Should Your Relationship Status Define You? Yes... and No
Carrie Dedrick What topic related to Christianity, faith, and the Bible is trending online and in social media today?
- 2017 Oct 04
Tom: “Feel like you’re embawassed by me.”
Ann: “That is accurate.”
Tom: “Can I at least change my Facebook status to “in a relationship”?
Ann: “Definitely not.”
Tom: “It’s complicated?”
We live in a world where Facebook relationship statuses are so familiar to us that television shows, like the above quote from Parks and Recreation, are able to reference them and audiences know exactly what they are talking about.
Facebook currently offers users a list of 11 relationship status options. Not only is there “single” and “married”, but you have the options of “in a relationship” and “it’s complicated” as Tom mentioned above, “engaged”, “in a civil union”, “in a domestic partnership”, “in an open relationship”, “separated”, “divorced”, and “widowed” (obviously, some of these options are not conducive to a Christian lifestyle). You also can simply choose not to display this information on your Facebook page.
But despite the many relationship status options Facebook grants users, there is one that is missing: Follower of Christ.
In a Relevant Magazine article, blogger Dinuki Suraweera writes that our relationship Christ is where we should find our value and purpose. However, many us of find ourselves distracted by earthly relationships.
Suraweera says that after establishing a new relationship with her boyfriend, she got sidetracked herself:
“As I eagerly embraced my new title of girlfriend, I found myself losing sight of my heavenly identity—the bride of Christ and a prophet to the nations (Jeremiah 1:5). Instead of keeping the ultimate purpose of a relationship at the forefront—to glorify Christ—I easily got caught up in regularly scheduled date nights and having a plus one to weddings.”
This is so easy to do, regardless of relationship status. Many singles dwell on finding a spouse. Those who are dating wonder when marriage will enter the conversation. And married couples can get lost in one another, forgetting that the purpose of marriage is to draw closer to Christ together.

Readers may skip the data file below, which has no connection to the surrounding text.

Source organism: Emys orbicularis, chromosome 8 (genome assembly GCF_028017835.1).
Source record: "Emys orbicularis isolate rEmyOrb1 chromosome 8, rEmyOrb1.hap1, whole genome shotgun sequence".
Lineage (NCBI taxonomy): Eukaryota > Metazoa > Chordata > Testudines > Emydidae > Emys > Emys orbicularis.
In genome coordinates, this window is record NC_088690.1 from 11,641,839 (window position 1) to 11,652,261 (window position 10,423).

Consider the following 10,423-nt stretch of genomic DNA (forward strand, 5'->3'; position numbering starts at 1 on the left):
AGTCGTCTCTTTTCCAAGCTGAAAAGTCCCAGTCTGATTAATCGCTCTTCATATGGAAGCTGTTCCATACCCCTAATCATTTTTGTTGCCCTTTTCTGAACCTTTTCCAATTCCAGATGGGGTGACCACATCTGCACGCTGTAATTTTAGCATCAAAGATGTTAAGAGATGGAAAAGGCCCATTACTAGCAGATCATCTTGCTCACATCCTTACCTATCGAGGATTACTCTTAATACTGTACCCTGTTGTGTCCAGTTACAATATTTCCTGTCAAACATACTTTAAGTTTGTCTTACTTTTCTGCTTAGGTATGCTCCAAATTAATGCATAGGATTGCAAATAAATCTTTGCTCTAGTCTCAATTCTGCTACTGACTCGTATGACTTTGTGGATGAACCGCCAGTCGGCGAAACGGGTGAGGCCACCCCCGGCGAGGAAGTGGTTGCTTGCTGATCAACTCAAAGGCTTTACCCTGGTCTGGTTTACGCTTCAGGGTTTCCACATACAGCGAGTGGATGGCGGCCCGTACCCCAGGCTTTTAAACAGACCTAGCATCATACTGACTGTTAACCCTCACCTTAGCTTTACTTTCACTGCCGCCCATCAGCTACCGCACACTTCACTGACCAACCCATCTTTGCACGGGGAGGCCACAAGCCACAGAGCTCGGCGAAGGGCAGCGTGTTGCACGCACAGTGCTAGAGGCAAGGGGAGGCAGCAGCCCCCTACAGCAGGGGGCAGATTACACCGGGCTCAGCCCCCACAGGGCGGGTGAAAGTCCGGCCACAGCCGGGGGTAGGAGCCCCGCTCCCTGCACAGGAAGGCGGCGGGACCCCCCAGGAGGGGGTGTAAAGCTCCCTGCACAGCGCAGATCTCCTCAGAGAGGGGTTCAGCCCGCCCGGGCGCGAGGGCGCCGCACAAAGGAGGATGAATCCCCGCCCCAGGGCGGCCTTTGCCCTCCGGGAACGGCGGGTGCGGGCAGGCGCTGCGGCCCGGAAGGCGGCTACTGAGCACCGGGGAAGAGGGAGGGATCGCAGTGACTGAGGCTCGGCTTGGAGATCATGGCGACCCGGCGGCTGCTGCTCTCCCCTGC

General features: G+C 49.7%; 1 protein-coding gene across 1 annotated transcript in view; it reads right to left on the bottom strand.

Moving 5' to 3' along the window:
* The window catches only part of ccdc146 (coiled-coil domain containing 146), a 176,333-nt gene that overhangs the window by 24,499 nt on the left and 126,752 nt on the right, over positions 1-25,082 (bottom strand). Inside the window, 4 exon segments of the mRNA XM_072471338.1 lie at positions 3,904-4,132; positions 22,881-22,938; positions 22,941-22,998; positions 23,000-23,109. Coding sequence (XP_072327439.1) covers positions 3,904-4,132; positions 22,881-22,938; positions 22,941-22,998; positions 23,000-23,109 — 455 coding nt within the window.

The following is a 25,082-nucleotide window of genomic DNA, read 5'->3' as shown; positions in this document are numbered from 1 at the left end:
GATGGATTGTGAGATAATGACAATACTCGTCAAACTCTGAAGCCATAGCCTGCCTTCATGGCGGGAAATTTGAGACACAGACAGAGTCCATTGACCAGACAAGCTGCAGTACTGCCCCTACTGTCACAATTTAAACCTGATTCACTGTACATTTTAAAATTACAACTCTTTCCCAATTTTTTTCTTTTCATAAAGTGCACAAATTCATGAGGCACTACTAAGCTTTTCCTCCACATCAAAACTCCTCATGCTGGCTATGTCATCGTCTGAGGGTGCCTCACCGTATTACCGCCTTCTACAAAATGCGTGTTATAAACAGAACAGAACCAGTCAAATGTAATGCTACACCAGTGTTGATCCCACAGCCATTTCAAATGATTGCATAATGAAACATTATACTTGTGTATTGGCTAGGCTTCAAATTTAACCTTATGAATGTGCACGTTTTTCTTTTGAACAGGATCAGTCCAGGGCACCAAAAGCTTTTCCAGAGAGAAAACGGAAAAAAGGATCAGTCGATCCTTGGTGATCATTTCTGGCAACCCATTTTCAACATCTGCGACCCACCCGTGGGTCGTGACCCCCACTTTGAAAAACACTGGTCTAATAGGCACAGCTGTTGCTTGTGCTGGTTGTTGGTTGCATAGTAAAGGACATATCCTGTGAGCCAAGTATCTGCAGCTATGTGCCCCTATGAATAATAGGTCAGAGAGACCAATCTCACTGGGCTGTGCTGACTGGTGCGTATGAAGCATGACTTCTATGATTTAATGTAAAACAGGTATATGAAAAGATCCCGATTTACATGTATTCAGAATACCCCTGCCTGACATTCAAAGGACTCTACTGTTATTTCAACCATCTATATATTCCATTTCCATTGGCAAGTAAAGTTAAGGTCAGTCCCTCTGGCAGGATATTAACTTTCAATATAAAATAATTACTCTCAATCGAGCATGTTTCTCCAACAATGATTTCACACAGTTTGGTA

Christians need to put their relationship with Christ at the forefront of their lives… prioritizing this relationship over all earthly ones.
How do we do that? Suraweera suggests asking yourself three questions about your current earthly relationship:
“I am asking you to reflect on where your identity is rooted. Is it in a relationship title or in who Christ has called you to be? Is your desire for a relationship driven by the need for validation and affirmation or is it anchored in the mission to serve Christ as a team? If Christ chooses to remove your relationship status tomorrow, would you sink into a pit of discouragement, dissatisfaction and unworthiness or will you take joy in the fact that you get to serve Him regardless?”
She continues, “It is the godly response to these questions that has allowed countless great men and women of Christ to persevere even after their title of husband, wife, mother or father is taken from them at a moment’s notice. It allowed Elizabeth Elliott to continue her work as a missionary even after Jim Elliott was viciously taken from her. It led Horatio Spafford to pen one of the most beautiful hymns ever written after his four beautiful daughters drowned. These believers understood that they had a much greater calling that doesn’t end with their relationship status.”
I do not wish that the Lord takes your relationship away. After all, God invented marriage to be a perfect picture of Christ and the Church. These types of relationships are a way to help one another grow as followers of Christ. But if your relationship did end for whatever reason, you should still remain secure in your number one relationship: Jesus Christ.
Suraweera says, “From a Kingdom perspective, your relationship status is as fleeting as a click of a button while your relationship with the Father will endure forevermore.”
Crosswalk.com editor Rachel Dawson writes, “Even if I never have a ring on my left ring finger or have a man to call husband, my purpose and my identity will still be secure in God. The Lord has created each of us for relationship with himself first and foremost, and my relationship with him should take precedence over any romantic relationships (or lack thereof).”
Friends, that’s a beautiful description of the relationship that should define you. May you find your purpose and identity as a Follower of Christ.
Carrie Dedrick is an editor of Crosswalk.com. When she is not writing or editing, she can usually be found teaching dance classes, running marathons, or reading with at least one adopted dog on her lap. Carrie and her husband Dustin are anxiously awaiting the arrival of their first baby, a daughter, in October 2017.
Photo credit: ©Thinkstock/GeorgeRudy